Current projects of the Mueller lab

           

Using attenuated malaria parasites as a tool to understand liver stage biology and immunology              

Among the various strategies proposed for antimalarial vaccination, live-attenuated Plasmodium parasites remain the gold standard because they confer long-lasting protection against natural malaria transmission (1); protective immunity elicited by RAS is multi-factorial, involving interferon-g (IFN-g) producing CD8+ and CD4+ T cells and neutralising antibodies. Attenuation of sporozoites by irradiation likely induces multiple random mutations in the sporozoite genome that ultimately lead to a block in liver-stage (LS) development. 

Therefore, immunised individuals harbour a heterogeneous population of attenuated yet genetically undefined sporozoites which are likely to develop to different extents, to express different combinations of LS- and early erythrocytic stage antigens and to elicit different immune responses. In addition, if under-irradiated or over-irradiated, these sporozoites fail to induce complete sterile protection (2). Despite recent efforts to scale up the production for larger clinical trials (1), it is unlikely that a vaccine based on radiation-attenuated sporozoites (RAS) will be licensed for wide-scale use in humans. Nevertheless, RAS have proved to be an invaluable tool to dissect the immune mechanisms that result in protection against natural malaria transmission (3) and the challenge now is to use what we have learned from RAS to develop a new generation of attenuated or subunit vaccines. 

 

A major area of interest in our laboratory is the characterisation of protective immune responses to malaria induced by genetically attenuated parasites (GAP) and to compare these responses to those induced by RAS and wild-type (WT) sporozoites. In a separate study, we recently generated and characterised genetically attenuated uis3 (-) and uis4 (-) parasites (GAP) that constitute a reproducible and standardised source of potent live-attenuated parasites.  Immunisation with GAP elicits sterilising immunity, but so far the antigenic specificity and the effector mechanisms of this protective immune response have not been carefully characterised. In our laboratory we are combining our molecular and cell biological research on GAP with studies aimed at understanding the immunological correlates of protection elicited by GAP.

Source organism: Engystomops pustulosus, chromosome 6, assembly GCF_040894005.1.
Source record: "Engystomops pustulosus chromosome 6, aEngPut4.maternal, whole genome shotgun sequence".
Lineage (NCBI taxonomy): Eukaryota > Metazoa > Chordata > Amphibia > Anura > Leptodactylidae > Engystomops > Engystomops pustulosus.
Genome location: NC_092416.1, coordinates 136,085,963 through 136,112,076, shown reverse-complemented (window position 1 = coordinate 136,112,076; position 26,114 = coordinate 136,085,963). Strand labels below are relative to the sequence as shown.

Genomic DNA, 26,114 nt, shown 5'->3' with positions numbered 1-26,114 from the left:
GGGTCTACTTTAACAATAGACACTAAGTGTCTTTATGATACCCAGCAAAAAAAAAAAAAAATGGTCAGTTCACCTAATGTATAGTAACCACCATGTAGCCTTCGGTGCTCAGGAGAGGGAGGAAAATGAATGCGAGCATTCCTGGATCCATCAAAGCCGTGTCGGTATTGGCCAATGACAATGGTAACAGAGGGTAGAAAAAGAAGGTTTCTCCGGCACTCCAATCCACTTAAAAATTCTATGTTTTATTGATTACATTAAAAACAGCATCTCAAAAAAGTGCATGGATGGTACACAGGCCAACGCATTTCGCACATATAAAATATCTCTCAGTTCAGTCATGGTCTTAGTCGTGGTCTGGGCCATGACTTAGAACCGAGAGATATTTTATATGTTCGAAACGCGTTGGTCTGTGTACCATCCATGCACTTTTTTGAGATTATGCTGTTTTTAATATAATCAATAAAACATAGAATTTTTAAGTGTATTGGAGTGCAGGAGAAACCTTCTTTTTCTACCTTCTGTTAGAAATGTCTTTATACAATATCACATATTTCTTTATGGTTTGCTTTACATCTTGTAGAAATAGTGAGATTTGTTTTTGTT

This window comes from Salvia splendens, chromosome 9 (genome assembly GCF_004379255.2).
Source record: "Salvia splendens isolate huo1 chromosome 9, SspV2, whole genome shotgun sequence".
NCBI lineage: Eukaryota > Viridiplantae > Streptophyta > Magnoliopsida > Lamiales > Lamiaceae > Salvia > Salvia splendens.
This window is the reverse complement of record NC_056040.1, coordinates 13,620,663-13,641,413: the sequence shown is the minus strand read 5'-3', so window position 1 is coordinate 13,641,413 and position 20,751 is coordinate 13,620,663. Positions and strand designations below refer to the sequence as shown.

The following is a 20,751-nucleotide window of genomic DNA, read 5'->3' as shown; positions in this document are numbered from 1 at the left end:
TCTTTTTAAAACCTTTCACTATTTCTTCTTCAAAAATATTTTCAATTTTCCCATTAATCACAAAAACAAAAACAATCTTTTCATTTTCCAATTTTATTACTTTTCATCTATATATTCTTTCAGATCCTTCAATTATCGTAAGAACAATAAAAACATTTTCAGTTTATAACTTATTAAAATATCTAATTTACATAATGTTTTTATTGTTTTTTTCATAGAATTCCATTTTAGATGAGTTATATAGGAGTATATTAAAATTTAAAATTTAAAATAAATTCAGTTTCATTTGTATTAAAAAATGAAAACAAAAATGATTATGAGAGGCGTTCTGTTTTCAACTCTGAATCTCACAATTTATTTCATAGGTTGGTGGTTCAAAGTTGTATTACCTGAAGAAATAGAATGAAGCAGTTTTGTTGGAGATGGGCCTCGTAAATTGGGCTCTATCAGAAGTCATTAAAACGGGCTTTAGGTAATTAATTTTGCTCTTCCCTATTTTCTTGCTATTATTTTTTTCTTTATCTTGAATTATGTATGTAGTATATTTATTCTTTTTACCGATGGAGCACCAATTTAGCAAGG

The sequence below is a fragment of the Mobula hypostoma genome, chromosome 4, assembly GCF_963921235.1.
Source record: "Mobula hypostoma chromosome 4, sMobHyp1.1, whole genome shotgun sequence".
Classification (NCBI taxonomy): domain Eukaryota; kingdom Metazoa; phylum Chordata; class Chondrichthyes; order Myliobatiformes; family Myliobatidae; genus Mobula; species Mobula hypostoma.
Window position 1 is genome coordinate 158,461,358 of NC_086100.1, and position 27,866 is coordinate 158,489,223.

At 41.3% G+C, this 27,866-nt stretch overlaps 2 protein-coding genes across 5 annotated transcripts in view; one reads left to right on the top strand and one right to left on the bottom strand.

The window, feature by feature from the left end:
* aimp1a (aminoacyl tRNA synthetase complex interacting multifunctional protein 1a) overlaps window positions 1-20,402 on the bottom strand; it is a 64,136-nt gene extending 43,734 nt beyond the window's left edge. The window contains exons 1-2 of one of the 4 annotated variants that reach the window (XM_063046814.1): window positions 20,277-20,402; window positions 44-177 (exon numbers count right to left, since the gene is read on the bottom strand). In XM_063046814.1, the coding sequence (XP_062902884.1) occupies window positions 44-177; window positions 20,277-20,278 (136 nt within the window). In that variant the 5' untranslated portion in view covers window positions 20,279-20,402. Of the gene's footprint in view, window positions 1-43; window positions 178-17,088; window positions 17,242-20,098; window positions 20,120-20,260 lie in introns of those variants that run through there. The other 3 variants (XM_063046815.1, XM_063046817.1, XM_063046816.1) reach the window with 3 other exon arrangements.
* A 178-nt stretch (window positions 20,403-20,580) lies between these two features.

In strong collaborations with labs experienced in malaria immunology and cell biology, we have recently started working on the characterisation of effector and memory responses following immunisation with GAP and further on the identification of mechanisms involved in sterilising protection. We found that immunisation with GAP does not cause breakthrough infection in T and B-cell-deficient mice. Intriguingly, protection was abolished in these animals, suggesting a crucial role for adaptive immune responses and interferon-gamma. These GAPs provide us with a new tool to further understand the immunology of malaria liver stages in much more detail. We have already begun with an attempt to identify antigens, which are uniquely expressed or expressed at higher levels in GAP-infected livers. These might represent important targets of GAP-induced protective immunity.  

 

Additionally, recent work in our laboratory deals with the characterisation of the kinetics, phenotype and function of induced CD4+ and CD8+ T cell responses upon immunisation with GAP. First data raise the intriguing possibility that immunisation with GAP induces a differential re-programming of T cells. As a prerequisite for all this work, we have established mosquito transmission for both rodent malaria (including P.yoelii and P.berghei) and at the same time we are establishing Anopheles transmission for P.falciparum parasites.  

 

    

Funding

Funding is greatly acknowledged from the following institutions: German Ministry of Economy and Technology (BMWi through Exist-Forschungstransfer), German Ministry of Education and Science (BMBF through Deutsche Zentrum für Infektionsforschung), German Research Foundation (DFG through SPP 1580 and SFB 1129), European Molecular Biology Organization (EMBO long-term and short-term fellowships to Ann-Kristin Mueller and to Florian Kohlhepp, respectively), University of Heidelberg Frontier programme, University Hospital Heidelberg, Landesgraduiertenförderung (Priyanka Fernandes), HBIGS Heidelberg (Klara Vochyanova), MWK Baden-Württemberg (Kooperierendes Promotionskolleg: "Krankheitsmodelle und Wirkstoffe"), Rahel-Goitein-Strauss-Programm of the University Hospital Heidelberg (Dr. Julia Sattler), GSK travel grant (Matthew Lewis, Franziska Hentzschel), and the Minerva-Arches prize from 2012 in collaboration with Prof. Ron Dzikowski (Hebrew University Jerusalem).     

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Opens external link in new windowARCHES Award Ceremony in August 2014

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